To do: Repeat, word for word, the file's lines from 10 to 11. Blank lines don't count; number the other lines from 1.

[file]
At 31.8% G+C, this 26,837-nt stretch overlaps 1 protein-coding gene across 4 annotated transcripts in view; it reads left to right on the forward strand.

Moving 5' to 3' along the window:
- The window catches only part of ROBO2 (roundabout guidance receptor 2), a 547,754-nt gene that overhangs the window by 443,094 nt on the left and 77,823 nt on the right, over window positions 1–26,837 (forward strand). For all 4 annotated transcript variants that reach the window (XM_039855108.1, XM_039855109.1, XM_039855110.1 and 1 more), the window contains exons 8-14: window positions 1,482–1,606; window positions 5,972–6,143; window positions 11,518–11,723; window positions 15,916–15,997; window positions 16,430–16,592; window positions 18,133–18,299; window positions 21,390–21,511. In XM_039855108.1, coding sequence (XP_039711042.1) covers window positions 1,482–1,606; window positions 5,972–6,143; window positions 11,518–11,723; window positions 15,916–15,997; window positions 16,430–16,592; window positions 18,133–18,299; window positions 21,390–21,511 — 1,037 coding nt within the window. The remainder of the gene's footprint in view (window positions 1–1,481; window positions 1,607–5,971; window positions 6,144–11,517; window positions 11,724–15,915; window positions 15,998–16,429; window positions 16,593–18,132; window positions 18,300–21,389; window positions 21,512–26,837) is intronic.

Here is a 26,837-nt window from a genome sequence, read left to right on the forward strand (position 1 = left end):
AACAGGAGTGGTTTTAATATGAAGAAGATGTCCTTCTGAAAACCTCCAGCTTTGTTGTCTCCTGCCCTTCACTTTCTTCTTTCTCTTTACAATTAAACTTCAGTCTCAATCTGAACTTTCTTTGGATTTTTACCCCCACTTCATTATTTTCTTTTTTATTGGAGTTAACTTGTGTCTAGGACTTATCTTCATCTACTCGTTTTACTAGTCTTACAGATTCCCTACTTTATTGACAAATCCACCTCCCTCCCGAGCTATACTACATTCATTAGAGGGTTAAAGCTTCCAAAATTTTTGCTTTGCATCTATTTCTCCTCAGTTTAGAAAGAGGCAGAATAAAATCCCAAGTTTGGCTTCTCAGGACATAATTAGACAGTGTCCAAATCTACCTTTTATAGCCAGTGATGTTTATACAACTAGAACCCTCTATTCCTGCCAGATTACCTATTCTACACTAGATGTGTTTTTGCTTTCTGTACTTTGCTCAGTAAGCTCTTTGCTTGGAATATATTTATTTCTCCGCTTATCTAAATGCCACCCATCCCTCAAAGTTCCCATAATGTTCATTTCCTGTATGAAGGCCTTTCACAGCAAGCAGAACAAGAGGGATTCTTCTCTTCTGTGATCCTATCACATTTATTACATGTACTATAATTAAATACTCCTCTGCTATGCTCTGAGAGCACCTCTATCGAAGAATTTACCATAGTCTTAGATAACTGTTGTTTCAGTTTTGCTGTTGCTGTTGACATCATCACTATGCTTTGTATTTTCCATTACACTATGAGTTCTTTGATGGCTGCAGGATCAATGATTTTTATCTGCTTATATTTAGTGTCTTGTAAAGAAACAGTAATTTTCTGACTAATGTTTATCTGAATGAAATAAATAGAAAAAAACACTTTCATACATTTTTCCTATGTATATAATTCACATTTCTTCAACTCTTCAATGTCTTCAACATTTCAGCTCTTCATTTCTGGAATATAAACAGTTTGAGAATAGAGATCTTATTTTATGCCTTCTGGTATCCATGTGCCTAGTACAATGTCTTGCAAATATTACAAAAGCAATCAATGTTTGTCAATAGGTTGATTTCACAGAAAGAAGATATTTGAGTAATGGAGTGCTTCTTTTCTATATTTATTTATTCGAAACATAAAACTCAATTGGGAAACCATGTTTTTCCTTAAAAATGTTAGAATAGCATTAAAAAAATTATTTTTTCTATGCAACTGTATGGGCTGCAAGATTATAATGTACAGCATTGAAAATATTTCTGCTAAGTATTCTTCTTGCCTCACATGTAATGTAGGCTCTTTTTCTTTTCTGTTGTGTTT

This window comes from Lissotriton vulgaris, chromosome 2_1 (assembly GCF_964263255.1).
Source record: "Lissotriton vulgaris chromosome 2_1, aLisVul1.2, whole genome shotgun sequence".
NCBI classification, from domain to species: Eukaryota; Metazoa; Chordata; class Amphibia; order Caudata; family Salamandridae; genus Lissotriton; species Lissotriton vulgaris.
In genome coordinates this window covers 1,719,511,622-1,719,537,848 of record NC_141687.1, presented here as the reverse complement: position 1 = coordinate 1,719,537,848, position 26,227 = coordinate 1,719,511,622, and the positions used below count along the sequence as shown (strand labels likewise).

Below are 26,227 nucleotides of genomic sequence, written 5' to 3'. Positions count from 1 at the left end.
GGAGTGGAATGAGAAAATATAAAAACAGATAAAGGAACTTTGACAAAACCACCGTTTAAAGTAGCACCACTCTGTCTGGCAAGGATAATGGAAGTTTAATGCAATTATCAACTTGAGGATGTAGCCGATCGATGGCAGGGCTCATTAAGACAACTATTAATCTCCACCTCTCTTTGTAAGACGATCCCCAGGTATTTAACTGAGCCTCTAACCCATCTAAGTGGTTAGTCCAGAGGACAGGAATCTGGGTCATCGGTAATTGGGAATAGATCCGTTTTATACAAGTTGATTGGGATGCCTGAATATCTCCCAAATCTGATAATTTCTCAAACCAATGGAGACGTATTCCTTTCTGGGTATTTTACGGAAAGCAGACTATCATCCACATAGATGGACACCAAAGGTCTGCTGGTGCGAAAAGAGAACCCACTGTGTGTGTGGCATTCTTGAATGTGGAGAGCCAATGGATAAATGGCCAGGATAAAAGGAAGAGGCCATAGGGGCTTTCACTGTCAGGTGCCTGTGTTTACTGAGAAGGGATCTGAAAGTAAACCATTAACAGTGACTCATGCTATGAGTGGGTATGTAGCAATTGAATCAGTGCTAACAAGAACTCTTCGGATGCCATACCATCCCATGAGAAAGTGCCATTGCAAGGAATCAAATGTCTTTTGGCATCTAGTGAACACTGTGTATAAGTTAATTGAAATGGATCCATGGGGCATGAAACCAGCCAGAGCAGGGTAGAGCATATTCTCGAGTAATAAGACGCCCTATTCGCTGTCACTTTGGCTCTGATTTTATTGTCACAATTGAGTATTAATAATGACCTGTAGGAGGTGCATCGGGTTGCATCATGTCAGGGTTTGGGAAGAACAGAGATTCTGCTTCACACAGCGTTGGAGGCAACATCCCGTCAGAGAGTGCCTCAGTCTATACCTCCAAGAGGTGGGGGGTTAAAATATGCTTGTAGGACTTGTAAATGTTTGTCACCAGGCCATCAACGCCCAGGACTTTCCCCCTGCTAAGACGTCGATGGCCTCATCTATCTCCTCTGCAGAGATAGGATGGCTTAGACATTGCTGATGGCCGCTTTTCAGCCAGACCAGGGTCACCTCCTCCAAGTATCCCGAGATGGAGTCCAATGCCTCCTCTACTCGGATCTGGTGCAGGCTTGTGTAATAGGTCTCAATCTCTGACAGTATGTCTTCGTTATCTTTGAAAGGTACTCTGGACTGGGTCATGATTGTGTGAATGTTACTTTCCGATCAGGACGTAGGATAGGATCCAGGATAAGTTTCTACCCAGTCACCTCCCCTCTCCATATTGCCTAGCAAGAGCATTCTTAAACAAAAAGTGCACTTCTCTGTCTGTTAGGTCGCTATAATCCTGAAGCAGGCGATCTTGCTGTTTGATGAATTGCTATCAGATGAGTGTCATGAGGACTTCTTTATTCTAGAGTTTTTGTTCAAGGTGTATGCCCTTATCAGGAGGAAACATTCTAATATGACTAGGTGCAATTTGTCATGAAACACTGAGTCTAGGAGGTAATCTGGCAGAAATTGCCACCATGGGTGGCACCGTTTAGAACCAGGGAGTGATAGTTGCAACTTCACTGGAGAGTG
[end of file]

Below are 26,227 nucleotides of genomic sequence, written 5' to 3'. Positions count from 1 at the left end.
GGAGTGGAATGAGAAAATATAAAAACAGATAAAGGAACTTTGACAAAACCACCGTTTAAAGTAGCACCACTCTGTCTGGCAAGGATAATGGAAGTTTAATGCAATTATCAACTTGAGGATGTAGCCGATCGATGGCAGGGCTCATTAAGACAACTATTAATCTCCACCTCTCTTTGTAAGACGATCCCCAGGTATTTAACTGAGCCTCTAACCCATCTAAGTGGTTAGTCCAGAGGACAGGAATCTGGGTCATCGGTAATTGGGAATAGATCCGTTTTATACAAGTTGATTGGGATGCCTGAATATCTCCCAAATCTGATAATTTCTCAAACCAATGGAGACGTATTCCTTTCTGGGTATTTTACGGAAAGCAGACTATCATCCACATAGATGGACACCAAAGGTCTGCTGGTGCGAAAAGAGAACCCACTGTGTGTGTGGCATTCTTGAATGTGGAGAGCCAATGGATAAATGGCCAGGATAAAAGGAAGAGGCCATAGGGGCTTTCACTGTCAGGTGCCTGTGTTTACTGAGAAGGGATCTGAAAGTAAACCATTAACAGTGACTCATGCTATGAGTGGGTATGTAGCAATTGAATCAGTGCTAACAAGAACTCTTCGGATGCCATACCATCCCATGAGAAAGTGCCATTGCAAGGAATCAAATGTCTTTTGGCATCTAGTGAACACTGTGTATAAGTTAATTGAAATGGATCCATGGGGCATGAAACCAGCCAGAGCAGGGTAGAGCATATTCTCGAGTAATAAGACGCCCTATTCGCTGTCACTTTGGCTCTGATTTTATTGTCACAATTGAGTATTAATAATGACCTGTAGGAGGTGCATCGGGTTGCATCATGTCAGGGTTTGGGAAGAACAGAGATTCTGCTTCACACAGCGTTGGAGGCAACATCCCGTCAGAGAGTGCCTCAGTCTATACCTCCAAGAGGTGGGGGGTTAAAATATGCTTGTAGGACTTGTAAATGTTTGTCACCAGGCCATCAACGCCCAGGACTTTCCCCCTGCTAAGACGTCGATGGCCTCATCTATCTCCTCTGCAGAGATAGGATGGCTTAGACATTGCTGATGGCCGCTTTTCAGCCAGACCAGGGTCACCTCCTCCAAGTATCCCGAGATGGAGTCCAATGCCTCCTCTACTCGGATCTGGTGCAGGCTTGTGTAATAGGTCTCAATCTCTGACAGTATGTCTTCGTTATCTTTGAAAGGTACTCTGGACTGGGTCATGATTGTGTGAATGTTACTTTCCGATCAGGACGTAGGATAGGATCCAGGATAAGTTTCTACCCAGTCACCTCCCCTCTCCATATTGCCTAGCAAGAGCATTCTTAAACAAAAAGTGCACTTCTCTGTCTGTTAGGTCGCTATAATCCTGAAGCAGGCGATCTTGCTGTTTGATGAATTGCTATCAGATGAGTGTCATGAGGACTTCTTTATTCTAGAGTTTTTGTTCAAGGTGTATGCCCTTATCAGGAGGAAACATTCTAATATGACTAGGTGCAATTTGTCATGAAACACTGAGTCTAGGAGGTAATCTGGCAGAAATTGCCACCATGGGTGGCACCGTTTAGAACCAGGGAGTGATAGTTGCAACTTCACTGGAGAGTG